Throwback Thursday: Xanadu

Seeing a movie in a theater has always been a special treat. Watching oversized images on a huge screen with the sound cranked way up, eating M&Ms mixed in with popcorn and drinking soda through a Red Vine…well, what could be better for a kid looking to escape homework and chores. Some classic movies came out during my teen years, too: Jaws, Star Wars, Grease, American Graffiti.

Of course, not every movie is a classic and I’ve seen my share of duds. Not every bad movie is truly bad though. Sometimes they can be quite entertaining. Logan’s Run comes to mind, a sci-fi film that I don’t seek out on a regular basis, but one that I’ll watch if it happens to be on TV. The special effects, set design, and costuming are very evocative of the time period in which the movie was made and they don’t stand up well to the passage of time. Plus, the idea of being well past the age when I would have been sent to ‘carousel’ is very disturbing to me these days, whereas I thought a thirty-year-old was ancient when the movie first came out.

This post isn’t about Logan’s Run, but another good bad movie came out several years later. A musical starring Olivia Newton-John, Gene Kelly, and Michael Beck. Another movie that really evokes the time in which it was made. One that combines the classic elegance of Gene Kelly (on roller skates) with the rock music of Fee Waybill and The Tubes.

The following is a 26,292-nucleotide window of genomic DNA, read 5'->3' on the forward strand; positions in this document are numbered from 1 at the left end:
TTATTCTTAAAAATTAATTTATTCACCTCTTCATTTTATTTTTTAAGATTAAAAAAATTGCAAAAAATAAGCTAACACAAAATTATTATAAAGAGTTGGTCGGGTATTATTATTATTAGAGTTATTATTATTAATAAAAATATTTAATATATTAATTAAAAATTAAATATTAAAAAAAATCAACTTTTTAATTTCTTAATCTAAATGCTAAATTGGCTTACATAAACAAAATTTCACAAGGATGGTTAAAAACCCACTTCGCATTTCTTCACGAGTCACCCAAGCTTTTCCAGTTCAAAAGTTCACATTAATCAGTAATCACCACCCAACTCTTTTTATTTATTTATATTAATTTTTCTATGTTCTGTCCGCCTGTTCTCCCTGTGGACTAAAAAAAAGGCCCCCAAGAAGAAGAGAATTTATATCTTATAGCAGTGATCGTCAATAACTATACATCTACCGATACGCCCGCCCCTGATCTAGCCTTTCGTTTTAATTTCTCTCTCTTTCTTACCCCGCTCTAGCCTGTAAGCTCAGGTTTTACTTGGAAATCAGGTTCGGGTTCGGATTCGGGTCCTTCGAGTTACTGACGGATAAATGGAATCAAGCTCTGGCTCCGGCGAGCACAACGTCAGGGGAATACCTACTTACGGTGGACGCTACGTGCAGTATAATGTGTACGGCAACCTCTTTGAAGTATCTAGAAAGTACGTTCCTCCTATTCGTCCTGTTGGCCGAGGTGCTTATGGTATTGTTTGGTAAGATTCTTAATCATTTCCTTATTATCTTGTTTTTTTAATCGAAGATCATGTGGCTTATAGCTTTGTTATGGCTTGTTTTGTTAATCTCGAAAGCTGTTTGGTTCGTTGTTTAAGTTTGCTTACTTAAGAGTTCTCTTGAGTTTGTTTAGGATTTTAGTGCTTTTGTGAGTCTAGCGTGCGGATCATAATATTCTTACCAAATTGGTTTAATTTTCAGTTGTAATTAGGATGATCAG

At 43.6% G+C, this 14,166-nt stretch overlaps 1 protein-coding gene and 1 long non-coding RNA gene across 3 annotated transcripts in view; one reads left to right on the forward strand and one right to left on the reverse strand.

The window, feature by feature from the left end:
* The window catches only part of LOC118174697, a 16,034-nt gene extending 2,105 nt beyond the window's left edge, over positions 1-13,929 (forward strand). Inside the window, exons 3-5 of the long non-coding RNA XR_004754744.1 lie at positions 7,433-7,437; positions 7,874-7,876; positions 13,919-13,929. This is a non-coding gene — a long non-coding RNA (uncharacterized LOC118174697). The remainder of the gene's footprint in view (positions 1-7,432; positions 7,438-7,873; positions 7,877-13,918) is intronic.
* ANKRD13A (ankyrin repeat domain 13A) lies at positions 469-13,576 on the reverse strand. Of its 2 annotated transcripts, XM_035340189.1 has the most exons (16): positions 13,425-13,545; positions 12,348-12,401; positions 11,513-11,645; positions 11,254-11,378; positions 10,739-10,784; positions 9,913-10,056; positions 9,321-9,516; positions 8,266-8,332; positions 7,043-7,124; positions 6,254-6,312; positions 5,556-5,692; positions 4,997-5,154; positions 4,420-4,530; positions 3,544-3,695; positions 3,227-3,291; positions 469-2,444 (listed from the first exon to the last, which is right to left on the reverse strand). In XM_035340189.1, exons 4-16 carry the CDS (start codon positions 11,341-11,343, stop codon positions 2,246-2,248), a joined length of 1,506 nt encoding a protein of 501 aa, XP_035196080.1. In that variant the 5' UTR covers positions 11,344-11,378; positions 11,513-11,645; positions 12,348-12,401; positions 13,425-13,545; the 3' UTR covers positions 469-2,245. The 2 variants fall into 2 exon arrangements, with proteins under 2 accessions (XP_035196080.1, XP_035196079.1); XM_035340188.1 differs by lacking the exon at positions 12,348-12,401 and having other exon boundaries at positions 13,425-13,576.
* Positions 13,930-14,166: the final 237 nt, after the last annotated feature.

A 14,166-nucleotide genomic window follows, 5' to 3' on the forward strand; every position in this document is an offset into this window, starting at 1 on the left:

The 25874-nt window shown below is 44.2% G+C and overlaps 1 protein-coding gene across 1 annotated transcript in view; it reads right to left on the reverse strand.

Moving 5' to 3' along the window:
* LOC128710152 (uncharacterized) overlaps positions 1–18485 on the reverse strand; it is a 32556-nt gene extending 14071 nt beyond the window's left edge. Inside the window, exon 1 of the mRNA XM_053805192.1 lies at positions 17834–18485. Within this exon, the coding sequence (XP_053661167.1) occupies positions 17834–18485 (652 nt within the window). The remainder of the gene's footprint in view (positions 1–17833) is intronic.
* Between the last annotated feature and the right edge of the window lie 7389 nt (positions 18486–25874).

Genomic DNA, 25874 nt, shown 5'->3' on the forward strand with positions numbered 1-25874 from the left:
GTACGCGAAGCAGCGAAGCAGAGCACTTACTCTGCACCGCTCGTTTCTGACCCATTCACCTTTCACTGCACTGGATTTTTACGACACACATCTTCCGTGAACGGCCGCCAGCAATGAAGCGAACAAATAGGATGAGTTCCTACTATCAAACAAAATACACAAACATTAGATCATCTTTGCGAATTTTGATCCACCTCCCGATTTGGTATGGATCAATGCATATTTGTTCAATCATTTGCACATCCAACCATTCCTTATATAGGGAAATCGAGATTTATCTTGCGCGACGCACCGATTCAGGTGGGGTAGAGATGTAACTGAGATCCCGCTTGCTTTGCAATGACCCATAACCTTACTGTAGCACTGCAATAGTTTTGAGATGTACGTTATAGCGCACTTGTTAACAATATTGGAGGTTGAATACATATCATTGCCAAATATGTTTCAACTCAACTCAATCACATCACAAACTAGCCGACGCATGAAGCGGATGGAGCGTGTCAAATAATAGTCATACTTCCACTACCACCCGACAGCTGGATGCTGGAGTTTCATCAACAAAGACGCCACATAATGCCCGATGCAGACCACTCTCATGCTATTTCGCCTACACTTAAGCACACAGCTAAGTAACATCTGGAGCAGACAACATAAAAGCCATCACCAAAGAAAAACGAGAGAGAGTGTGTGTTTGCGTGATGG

The story is about Greek muse Kira, played by Olivia Newton-John and the man she is sent to inspire: frustrated artist Sonny Malone (Michael Beck), who has given up on his dreams to work a day job painting oversized album covers at a music studio. Kira brings about a meeting between Malone and Danny McGuire (Gene Kelly), who she’d once tried to inspire only to have him give up on his dreams after falling for her. She then creates a series of events that convince the two men to open a nightclub together. A club to be called Xanadu – in reference to a poem by Samuel Taylor Coleridge.

Xanadu didn’t do well in the American box office when it first came out. The roller skating fad was fading and a massive backlash had broken out against disco. Since I’m always a little behind the times, I still enjoyed both skating and disco, preferably at the same time. Seeing this warmed my heart in so many ways. Memories of the feelings the movie evoked in me at the time are the reason I’ll continue to rewatch it whenever I can. Plus, I grew up watching classic movies starring the likes of Gene Kelly on TV, so seeing him both dance and roller skate on the big screen was a real treat for me. The hopeless romance between the muse and the mortal really stirred the heart of a teen who hadn’t yet dated. Would the gods allow them to be together in the end?

To tie this back to one of the movies I mentioned earlier in this post, the IMDB trivia page says that the star-shaped stage at the end of Xanadu was the same set piece used for the carousel in Logan’s Run.

I can’t really say whether that’s true or not. Maybe I should watch both movies again!

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